Azarenka would only meet Williams in the final, which is good news for the Belarus native who has lost all eight previous Grand Slam meetings and is 3-14 lifetime with Williams.
Whomever comes out of the bottom quarter of the draw could meet four-time Grand Slam winner and 2008 Australian Open champion Maria Sharapova.
The No 3 seed opens her tournament against American Bethanie Mattek-Sands and is in the same section of the draw as Serbian Jelena Jankovic (8), Romanian Simona Halep (11) and Spaniard Carla Suarez Navarro (16).
The biggest question mark with Sharapova will be how she handles her return to Grand Slam action. She has played just five matches since falling unexpectedly to qualifier Michelle Larcher De Brito in the second round at Wimbledon. Sharapova made it to the semi-finals in Brisbane last week before falling to Serena Williams in her first return to action since a shoulder injury forced her to pull out of the US Open.
Four first-round matches to watch:
Na Li vs Ana Konjuh
While everybody is excited about Aussie 17-year-old Ashleigh Barty sharing the limelight of Rod Laver Arena with Serena Williams on opening night, the reality is it won’t be much of a spectacle to watch.
A much better potential-winner-versus-breakout-teen matchup is that of Na Li against Ana Konjuh. Li is the No 4 seed and two-time runner-up in Melbourne, while Croatian Konjuh – who won the junior title here last year and only turned 16 to weeks ago – had to fight through three rounds of qualifying to even make the main draw.
Li is obviously the overwhelming favourite in Hisense Arena on Monday, but Konjuh is an exciting talent to watch. She’s fearless, she goes for her shots and she’s already upset world No 14 Roberta Vinci in Auckland in this young season.
Li, meanwhile, dropped just one set in claiming victory in Shenzhen last week and she has not dropped a set to someone ranked outside the Top 200 (Konjuh is No 239) since she lost to Canadian wildcard Marie-Eve Pelletier, 6-4, 6-2, in Montreal in 2006.
Rafael Nadal vs. Bernard Tomic
Tomic will consider himself unlucky to draw the top seed in the opening round, but it should make for an electric atmosphere inside Rod Laver Arena on Tuesday night.
Up to a career-best 52nd in the rankings, the young Aussie upstart will have his eyes set on an upset of great magnitude. Despite falling to Juan Martin del Potro in Sydney this week, Tomic will look to channel the sort of form that saw him dump Richard Gasquet, Sam Querrey and James Blake out of Wimbledon in June.
For Nadal, the road to ending Novak Djokovic’s stranglehold Down Under starts here. He beat Tomic in straight sets in their only previous meeting here in the round of 32 in 2011, and he got the perfect preparation for Melbourne by edging Gael Monfils in Doha to claim his 61st career title to overtake Andre Agassi for eighth place on the all-time list.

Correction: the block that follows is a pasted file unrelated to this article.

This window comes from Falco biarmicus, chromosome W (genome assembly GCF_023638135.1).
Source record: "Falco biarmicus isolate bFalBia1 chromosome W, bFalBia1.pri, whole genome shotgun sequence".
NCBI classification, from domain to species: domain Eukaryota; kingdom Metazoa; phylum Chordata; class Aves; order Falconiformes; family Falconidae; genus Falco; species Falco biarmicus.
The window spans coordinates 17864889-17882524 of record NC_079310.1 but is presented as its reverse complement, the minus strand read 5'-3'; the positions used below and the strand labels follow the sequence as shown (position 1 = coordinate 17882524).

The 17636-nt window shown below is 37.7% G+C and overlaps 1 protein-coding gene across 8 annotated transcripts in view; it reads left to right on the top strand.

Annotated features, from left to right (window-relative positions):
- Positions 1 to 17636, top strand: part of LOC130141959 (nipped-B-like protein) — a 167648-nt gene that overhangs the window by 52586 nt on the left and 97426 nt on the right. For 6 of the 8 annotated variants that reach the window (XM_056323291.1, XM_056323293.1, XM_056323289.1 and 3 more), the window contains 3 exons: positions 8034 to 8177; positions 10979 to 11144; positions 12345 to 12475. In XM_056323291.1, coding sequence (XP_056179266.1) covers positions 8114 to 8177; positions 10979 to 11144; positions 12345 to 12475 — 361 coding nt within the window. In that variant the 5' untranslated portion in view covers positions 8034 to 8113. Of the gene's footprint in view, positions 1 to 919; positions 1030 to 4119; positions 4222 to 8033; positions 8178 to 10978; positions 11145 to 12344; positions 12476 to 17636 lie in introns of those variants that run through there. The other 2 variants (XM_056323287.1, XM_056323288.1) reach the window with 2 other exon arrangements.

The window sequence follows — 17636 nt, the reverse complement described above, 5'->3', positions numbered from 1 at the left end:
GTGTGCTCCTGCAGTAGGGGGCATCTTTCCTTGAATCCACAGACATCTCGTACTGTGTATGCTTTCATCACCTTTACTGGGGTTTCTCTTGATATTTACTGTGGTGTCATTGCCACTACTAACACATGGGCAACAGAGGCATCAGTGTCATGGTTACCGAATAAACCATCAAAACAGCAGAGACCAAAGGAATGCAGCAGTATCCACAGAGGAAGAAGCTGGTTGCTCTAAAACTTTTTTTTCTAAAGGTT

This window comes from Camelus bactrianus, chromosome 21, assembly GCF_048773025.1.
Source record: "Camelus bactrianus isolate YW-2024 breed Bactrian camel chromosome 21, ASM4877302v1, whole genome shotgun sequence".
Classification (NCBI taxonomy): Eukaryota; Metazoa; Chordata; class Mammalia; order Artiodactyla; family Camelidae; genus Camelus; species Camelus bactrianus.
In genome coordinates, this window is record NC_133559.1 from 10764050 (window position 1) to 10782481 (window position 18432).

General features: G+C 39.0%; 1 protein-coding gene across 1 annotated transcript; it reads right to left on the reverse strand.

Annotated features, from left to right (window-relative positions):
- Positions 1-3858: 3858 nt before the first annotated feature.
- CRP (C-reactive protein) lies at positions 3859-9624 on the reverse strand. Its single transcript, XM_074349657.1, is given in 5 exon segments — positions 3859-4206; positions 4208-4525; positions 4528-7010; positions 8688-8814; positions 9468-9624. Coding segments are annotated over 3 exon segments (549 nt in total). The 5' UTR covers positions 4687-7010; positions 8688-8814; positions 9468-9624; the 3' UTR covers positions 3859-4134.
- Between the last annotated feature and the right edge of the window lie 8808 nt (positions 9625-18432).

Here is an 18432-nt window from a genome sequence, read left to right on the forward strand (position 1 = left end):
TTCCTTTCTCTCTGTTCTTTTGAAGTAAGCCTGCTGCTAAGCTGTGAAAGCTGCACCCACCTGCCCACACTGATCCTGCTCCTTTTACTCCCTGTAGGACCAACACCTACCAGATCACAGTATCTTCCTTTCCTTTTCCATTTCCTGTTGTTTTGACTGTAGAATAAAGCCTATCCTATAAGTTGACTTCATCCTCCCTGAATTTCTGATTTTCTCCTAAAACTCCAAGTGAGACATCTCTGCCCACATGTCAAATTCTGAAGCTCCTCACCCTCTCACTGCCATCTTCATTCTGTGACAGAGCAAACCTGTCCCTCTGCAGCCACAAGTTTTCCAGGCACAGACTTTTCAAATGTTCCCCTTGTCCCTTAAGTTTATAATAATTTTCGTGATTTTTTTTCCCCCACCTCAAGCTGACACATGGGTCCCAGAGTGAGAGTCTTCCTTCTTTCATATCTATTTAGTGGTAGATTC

Casey Dellacqua vs. Vera Zvonareva
Several years ago, this could have been a prime time matchup under the lights, especially here at Melbourne Park.
Dellacqua and Zvonareva meet second on Show Court 3 on Monday, both looking to find the form that saw them make deep runs into Grand Slams in the past.
Dellacqua was once ranked No 39 in the world but she fell outside the Top 100 having made it past the second round of a Major in singles competition just once since 2009. While the Perth native has failed to live up to the expectations she created around Australia when she made the fourth round in 2008 and the third round two years later, her doubles play has flourished. She made the final of the Australian Open, Wimbledon and the US Open in 2013 with Barty.
Similarly, Zvonareva is making her own way back up the rankings. The 29-year-old Russian was ranked second in the world a little over three years ago, but she enters the Australian Open having played just two sets of tennis since her Olympic Games defeat to Serena Williams in London in 2012.
She slipped to No 98 in the world after respiratory illnesses and injuries hampered the second half of the 2012 season and she did not play a competitive event in 2013 as she recovered from right shoulder surgery. Zvonareva won their only previous match in Indian Wells in 2008.
Ivo Karlovic vs Ivan Dodig
In all honesty, there’s not too much to look forward to in David Ferrer’s weak quarter of the draw, but the all-Croatian matchup between Karlovic and Dodig will make up for the lack of marquee names with some of the biggest-hitting tennis you’ll see all tournament.
At 6-feet-11 (1.83m), Karlovic – the tallest player on the tour – packs a punch with a booming serve and vicious ground strokes. Nobody has won a higher percentage of their service games than Dr Ivo (his 91 career per cent is higher than the likes of John Isner, Andy Roddick, Pete Sampras) and his aggressive style means he won’t play too many extended rallies. He will turn 35 years old next month, so this could be his last chance to make a run into the second week of a Major, and he won't waste his energy running between the doubles alleys, chipping and charging or looking for cute angles. His game knows one speed and it's full throttle.
For Dodig, the No 32 seed is up to a career-high 34 in the rankings. He’s another good server and he enjoys playing on the hard courts where his style flourishes best. His backhand has developed into a legitimate weapon and he’s an above-average returner. If he doesn’t find a way to neutralise Karlovic’s serve early on, this match has all the makings of something special.